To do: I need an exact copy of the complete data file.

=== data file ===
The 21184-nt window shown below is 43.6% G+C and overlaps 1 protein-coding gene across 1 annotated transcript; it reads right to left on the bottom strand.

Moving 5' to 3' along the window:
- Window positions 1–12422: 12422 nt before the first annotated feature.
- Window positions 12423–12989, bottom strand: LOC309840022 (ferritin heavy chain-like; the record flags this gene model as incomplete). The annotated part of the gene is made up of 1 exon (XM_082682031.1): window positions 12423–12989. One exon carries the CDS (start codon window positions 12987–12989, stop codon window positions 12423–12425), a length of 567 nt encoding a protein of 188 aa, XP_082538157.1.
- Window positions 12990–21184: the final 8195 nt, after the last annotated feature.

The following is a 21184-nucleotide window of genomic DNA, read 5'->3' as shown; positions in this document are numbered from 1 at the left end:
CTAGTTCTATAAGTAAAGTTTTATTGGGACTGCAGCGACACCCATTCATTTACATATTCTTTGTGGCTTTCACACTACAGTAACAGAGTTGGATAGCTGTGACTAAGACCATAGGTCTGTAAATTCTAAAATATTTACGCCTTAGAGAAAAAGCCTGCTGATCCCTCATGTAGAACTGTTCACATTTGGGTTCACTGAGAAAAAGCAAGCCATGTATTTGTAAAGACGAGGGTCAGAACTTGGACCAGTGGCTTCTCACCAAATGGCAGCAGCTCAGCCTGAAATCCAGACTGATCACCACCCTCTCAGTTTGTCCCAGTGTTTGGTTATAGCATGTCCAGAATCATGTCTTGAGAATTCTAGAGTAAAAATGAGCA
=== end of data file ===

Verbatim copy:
The 21184-nt window shown below is 43.6% G+C and overlaps 1 protein-coding gene across 1 annotated transcript; it reads right to left on the bottom strand.

Moving 5' to 3' along the window:
- Window positions 1–12422: 12422 nt before the first annotated feature.
- Window positions 12423–12989, bottom strand: LOC309840022 (ferritin heavy chain-like; the record flags this gene model as incomplete). The annotated part of the gene is made up of 1 exon (XM_082682031.1): window positions 12423–12989. One exon carries the CDS (start codon window positions 12987–12989, stop codon window positions 12423–12425), a length of 567 nt encoding a protein of 188 aa, XP_082538157.1.
- Window positions 12990–21184: the final 8195 nt, after the last annotated feature.

The following is a 21184-nucleotide window of genomic DNA, read 5'->3' as shown; positions in this document are numbered from 1 at the left end:
CTAGTTCTATAAGTAAAGTTTTATTGGGACTGCAGCGACACCCATTCATTTACATATTCTTTGTGGCTTTCACACTACAGTAACAGAGTTGGATAGCTGTGACTAAGACCATAGGTCTGTAAATTCTAAAATATTTACGCCTTAGAGAAAAAGCCTGCTGATCCCTCATGTAGAACTGTTCACATTTGGGTTCACTGAGAAAAAGCAAGCCATGTATTTGTAAAGACGAGGGTCAGAACTTGGACCAGTGGCTTCTCACCAAATGGCAGCAGCTCAGCCTGAAATCCAGACTGATCACCACCCTCTCAGTTTGTCCCAGTGTTTGGTTATAGCATGTCCAGAATCATGTCTTGAGAATTCTAGAGTAAAAATGAGCA